I can't remember exactly but I think 2003 sounds right. Gertie and I were both at the funeral. The deceased, decked out in all her finery, looked angelic and at peace. No longer would the cancer ravage her body. No more would the pain wrack and gnaw at her fragile frame. The family, troubled by the bittersweet relief of no longer seeing their loved one suffer, sobbed silently as the kindly visitors did their best to console and assure them of what a difference she made in their lives. Then there were the flowers. The sensational pungent aroma filled the fellowship hall of our newly renovated church. Fragrant flowers and polished green plants adorned the walls, the temporary tables, the beautiful cherry coffin, the hallway... Sympathetic voices, unsure of what to say, commented on the fine floral offerings and many agreed how much their loved one adored her garden and relished her flowers.
'Twas then that Gertie and I agreed how sad it was that this lovely lady was not able to enjoy her floral gifts. Oh yes, this godly woman who loved her sweet Jesus, surely was looking down on those who took time to help celebrate her life. But we thought it a shame that the flowers came too late. Call it silly, but Gertie and I made a pact. We decided that we should always remember this day; this funeral; the gorgeous bouquets and luscious greenery. And then we would think of others and find everyday opportunities to send flowers.
A week later, I couldn't help myself. I popped into the local florist and bought a dozen carnations. I dropped them off at Gertie's house - when she wasn't home. She suspected I was the culprit - my wink was likely a dead giveaway but I wasn't 'fessing up. It was the beginning. I am not sure how Gertie followed through, but I know I sought opportunities to drop off flowers - anonomously or otherwise. God's incredible handiwork had to be adored and appreciated. Flowers did not have to be saved for funerals. Gertie and I only see each other once in a while - usually at church, but I always remembered that life lesson we shared. And I know she does, too. Granted my flower giving trailed off somewhat, but I sometimes will still drop off flowers to someone.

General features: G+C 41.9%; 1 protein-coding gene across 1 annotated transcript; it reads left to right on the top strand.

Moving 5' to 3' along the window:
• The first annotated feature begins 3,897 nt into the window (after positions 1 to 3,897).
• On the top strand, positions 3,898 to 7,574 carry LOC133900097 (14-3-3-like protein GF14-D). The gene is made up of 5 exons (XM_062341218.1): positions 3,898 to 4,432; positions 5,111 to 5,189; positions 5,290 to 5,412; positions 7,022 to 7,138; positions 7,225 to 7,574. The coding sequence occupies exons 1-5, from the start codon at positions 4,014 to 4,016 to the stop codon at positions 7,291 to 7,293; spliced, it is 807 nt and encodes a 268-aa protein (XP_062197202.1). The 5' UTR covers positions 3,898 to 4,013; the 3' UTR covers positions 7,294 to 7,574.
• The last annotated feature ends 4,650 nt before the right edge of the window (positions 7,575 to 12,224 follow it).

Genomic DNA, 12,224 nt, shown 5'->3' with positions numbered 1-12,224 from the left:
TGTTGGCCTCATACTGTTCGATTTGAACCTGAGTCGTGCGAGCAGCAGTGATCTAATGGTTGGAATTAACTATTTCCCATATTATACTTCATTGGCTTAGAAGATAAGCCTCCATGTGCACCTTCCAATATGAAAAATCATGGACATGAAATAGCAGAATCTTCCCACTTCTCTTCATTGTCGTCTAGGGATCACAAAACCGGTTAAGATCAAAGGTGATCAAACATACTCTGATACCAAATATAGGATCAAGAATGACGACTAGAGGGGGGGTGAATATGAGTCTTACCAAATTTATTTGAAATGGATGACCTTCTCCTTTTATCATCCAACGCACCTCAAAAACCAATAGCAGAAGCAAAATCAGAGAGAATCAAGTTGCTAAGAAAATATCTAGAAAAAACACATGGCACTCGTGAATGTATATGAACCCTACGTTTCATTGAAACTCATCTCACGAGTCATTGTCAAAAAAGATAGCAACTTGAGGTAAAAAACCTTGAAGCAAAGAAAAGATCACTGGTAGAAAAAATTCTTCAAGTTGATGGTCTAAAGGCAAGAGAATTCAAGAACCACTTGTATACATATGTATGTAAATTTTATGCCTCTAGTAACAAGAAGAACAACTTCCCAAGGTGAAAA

Today I received a solitary rose from my daughter, my grandson, and my granddaughter. Little three year old Jocelyn grinning like she and her sweet brother had a secret, pushed the beautifully packaged, long-stemmed rose into my hand and my darling grandbabies told me the flower was for me. When I asked why, my daughter uttered those very special words, "Just because..."
As I sit here this evening gazing at the gorgeous ruby red rose, I am thinking of Gertie. Now I am thinking about all those flower arrangements that appeared every so often on my doorstep throughout 2008 - the year that I bungled and battled through my own cancer journey. I hadn't forgotten. But for some reason I did not make the connection. Now I am. Gertie...
Gertie was the one who arranged for the local florist to make the drop-offs. She was responsible for the tears that fell as I loved and sniffed the lovely arrangements that seemed to arrive just at the right moment. How very sweet of Gertie it was to stroke my soul and remember our conversation. How very blessed I am. God surely knew the reactions He would get when He dipped His heavenly paintbrush and created such astounding beauty for us to behold...just because...
Isaiah 35:1 The wilderness and the solitary place shall be glad for them; and the desert shall rejoice, and blossom as the rose.